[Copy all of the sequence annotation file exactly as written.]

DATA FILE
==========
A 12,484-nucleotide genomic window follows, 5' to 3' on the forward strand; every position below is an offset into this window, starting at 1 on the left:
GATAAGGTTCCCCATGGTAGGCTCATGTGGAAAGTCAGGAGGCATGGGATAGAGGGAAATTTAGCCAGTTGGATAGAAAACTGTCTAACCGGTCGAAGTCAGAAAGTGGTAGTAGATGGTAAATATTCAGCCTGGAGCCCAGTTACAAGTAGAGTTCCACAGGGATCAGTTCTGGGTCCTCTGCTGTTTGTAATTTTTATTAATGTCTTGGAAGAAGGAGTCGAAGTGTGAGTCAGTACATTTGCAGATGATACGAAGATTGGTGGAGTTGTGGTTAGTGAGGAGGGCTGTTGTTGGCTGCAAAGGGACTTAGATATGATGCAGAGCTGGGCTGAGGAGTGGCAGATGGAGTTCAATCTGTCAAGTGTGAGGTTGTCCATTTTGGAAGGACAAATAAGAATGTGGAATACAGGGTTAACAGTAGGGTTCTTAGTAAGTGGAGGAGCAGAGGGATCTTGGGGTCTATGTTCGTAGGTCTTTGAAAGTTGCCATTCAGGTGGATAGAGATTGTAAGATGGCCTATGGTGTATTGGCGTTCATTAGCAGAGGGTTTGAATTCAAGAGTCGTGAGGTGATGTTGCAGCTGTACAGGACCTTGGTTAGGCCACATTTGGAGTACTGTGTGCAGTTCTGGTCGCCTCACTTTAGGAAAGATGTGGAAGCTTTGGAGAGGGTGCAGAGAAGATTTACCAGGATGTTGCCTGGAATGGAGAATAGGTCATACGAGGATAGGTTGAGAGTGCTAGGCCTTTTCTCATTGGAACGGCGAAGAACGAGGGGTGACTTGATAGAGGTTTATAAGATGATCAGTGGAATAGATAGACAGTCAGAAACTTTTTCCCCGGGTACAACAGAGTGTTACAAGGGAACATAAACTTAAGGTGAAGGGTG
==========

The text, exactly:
A 12,484-nucleotide genomic window follows, 5' to 3' on the forward strand; every position below is an offset into this window, starting at 1 on the left:
GATAAGGTTCCCCATGGTAGGCTCATGTGGAAAGTCAGGAGGCATGGGATAGAGGGAAATTTAGCCAGTTGGATAGAAAACTGTCTAACCGGTCGAAGTCAGAAAGTGGTAGTAGATGGTAAATATTCAGCCTGGAGCCCAGTTACAAGTAGAGTTCCACAGGGATCAGTTCTGGGTCCTCTGCTGTTTGTAATTTTTATTAATGTCTTGGAAGAAGGAGTCGAAGTGTGAGTCAGTACATTTGCAGATGATACGAAGATTGGTGGAGTTGTGGTTAGTGAGGAGGGCTGTTGTTGGCTGCAAAGGGACTTAGATATGATGCAGAGCTGGGCTGAGGAGTGGCAGATGGAGTTCAATCTGTCAAGTGTGAGGTTGTCCATTTTGGAAGGACAAATAAGAATGTGGAATACAGGGTTAACAGTAGGGTTCTTAGTAAGTGGAGGAGCAGAGGGATCTTGGGGTCTATGTTCGTAGGTCTTTGAAAGTTGCCATTCAGGTGGATAGAGATTGTAAGATGGCCTATGGTGTATTGGCGTTCATTAGCAGAGGGTTTGAATTCAAGAGTCGTGAGGTGATGTTGCAGCTGTACAGGACCTTGGTTAGGCCACATTTGGAGTACTGTGTGCAGTTCTGGTCGCCTCACTTTAGGAAAGATGTGGAAGCTTTGGAGAGGGTGCAGAGAAGATTTACCAGGATGTTGCCTGGAATGGAGAATAGGTCATACGAGGATAGGTTGAGAGTGCTAGGCCTTTTCTCATTGGAACGGCGAAGAACGAGGGGTGACTTGATAGAGGTTTATAAGATGATCAGTGGAATAGATAGACAGTCAGAAACTTTTTCCCCGGGTACAACAGAGTGTTACAAGGGAACATAAACTTAAGGTGAAGGGTG